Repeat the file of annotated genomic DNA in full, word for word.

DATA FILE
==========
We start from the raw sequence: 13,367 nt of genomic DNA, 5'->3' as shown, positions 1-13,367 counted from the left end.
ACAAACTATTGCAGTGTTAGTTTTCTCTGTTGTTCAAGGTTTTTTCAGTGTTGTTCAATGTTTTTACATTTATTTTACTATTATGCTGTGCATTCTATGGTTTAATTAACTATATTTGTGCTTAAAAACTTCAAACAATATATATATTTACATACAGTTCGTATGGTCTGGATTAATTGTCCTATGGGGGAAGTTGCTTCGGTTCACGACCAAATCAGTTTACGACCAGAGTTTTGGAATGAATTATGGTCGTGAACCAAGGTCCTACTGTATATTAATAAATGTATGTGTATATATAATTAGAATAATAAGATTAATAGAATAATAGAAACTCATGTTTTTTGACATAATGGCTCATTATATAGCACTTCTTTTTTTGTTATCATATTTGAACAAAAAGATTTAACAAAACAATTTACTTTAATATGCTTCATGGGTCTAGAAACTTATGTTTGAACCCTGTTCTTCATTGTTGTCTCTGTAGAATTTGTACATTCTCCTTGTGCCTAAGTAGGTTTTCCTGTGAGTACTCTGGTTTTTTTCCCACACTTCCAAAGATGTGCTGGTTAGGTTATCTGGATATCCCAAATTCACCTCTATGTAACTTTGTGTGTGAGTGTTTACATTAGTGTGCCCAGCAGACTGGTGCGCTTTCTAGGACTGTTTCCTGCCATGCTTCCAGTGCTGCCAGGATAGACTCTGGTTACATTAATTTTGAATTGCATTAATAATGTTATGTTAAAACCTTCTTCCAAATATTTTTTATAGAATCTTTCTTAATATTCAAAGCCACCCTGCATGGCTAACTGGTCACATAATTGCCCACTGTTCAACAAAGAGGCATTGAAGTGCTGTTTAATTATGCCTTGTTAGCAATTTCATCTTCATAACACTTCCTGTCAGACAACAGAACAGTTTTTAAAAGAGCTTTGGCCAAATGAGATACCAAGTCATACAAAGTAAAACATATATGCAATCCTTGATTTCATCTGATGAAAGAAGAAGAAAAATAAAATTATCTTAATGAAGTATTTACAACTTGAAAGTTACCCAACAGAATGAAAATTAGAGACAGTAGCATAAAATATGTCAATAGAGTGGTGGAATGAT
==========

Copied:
We start from the raw sequence: 13,367 nt of genomic DNA, 5'->3' as shown, positions 1-13,367 counted from the left end.
ACAAACTATTGCAGTGTTAGTTTTCTCTGTTGTTCAAGGTTTTTTCAGTGTTGTTCAATGTTTTTACATTTATTTTACTATTATGCTGTGCATTCTATGGTTTAATTAACTATATTTGTGCTTAAAAACTTCAAACAATATATATATTTACATACAGTTCGTATGGTCTGGATTAATTGTCCTATGGGGGAAGTTGCTTCGGTTCACGACCAAATCAGTTTACGACCAGAGTTTTGGAATGAATTATGGTCGTGAACCAAGGTCCTACTGTATATTAATAAATGTATGTGTATATATAATTAGAATAATAAGATTAATAGAATAATAGAAACTCATGTTTTTTGACATAATGGCTCATTATATAGCACTTCTTTTTTTGTTATCATATTTGAACAAAAAGATTTAACAAAACAATTTACTTTAATATGCTTCATGGGTCTAGAAACTTATGTTTGAACCCTGTTCTTCATTGTTGTCTCTGTAGAATTTGTACATTCTCCTTGTGCCTAAGTAGGTTTTCCTGTGAGTACTCTGGTTTTTTTCCCACACTTCCAAAGATGTGCTGGTTAGGTTATCTGGATATCCCAAATTCACCTCTATGTAACTTTGTGTGTGAGTGTTTACATTAGTGTGCCCAGCAGACTGGTGCGCTTTCTAGGACTGTTTCCTGCCATGCTTCCAGTGCTGCCAGGATAGACTCTGGTTACATTAATTTTGAATTGCATTAATAATGTTATGTTAAAACCTTCTTCCAAATATTTTTTATAGAATCTTTCTTAATATTCAAAGCCACCCTGCATGGCTAACTGGTCACATAATTGCCCACTGTTCAACAAAGAGGCATTGAAGTGCTGTTTAATTATGCCTTGTTAGCAATTTCATCTTCATAACACTTCCTGTCAGACAACAGAACAGTTTTTAAAAGAGCTTTGGCCAAATGAGATACCAAGTCATACAAAGTAAAACATATATGCAATCCTTGATTTCATCTGATGAAAGAAGAAGAAAAATAAAATTATCTTAATGAAGTATTTACAACTTGAAAGTTACCCAACAGAATGAAAATTAGAGACAGTAGCATAAAATATGTCAATAGAGTGGTGGAATGAT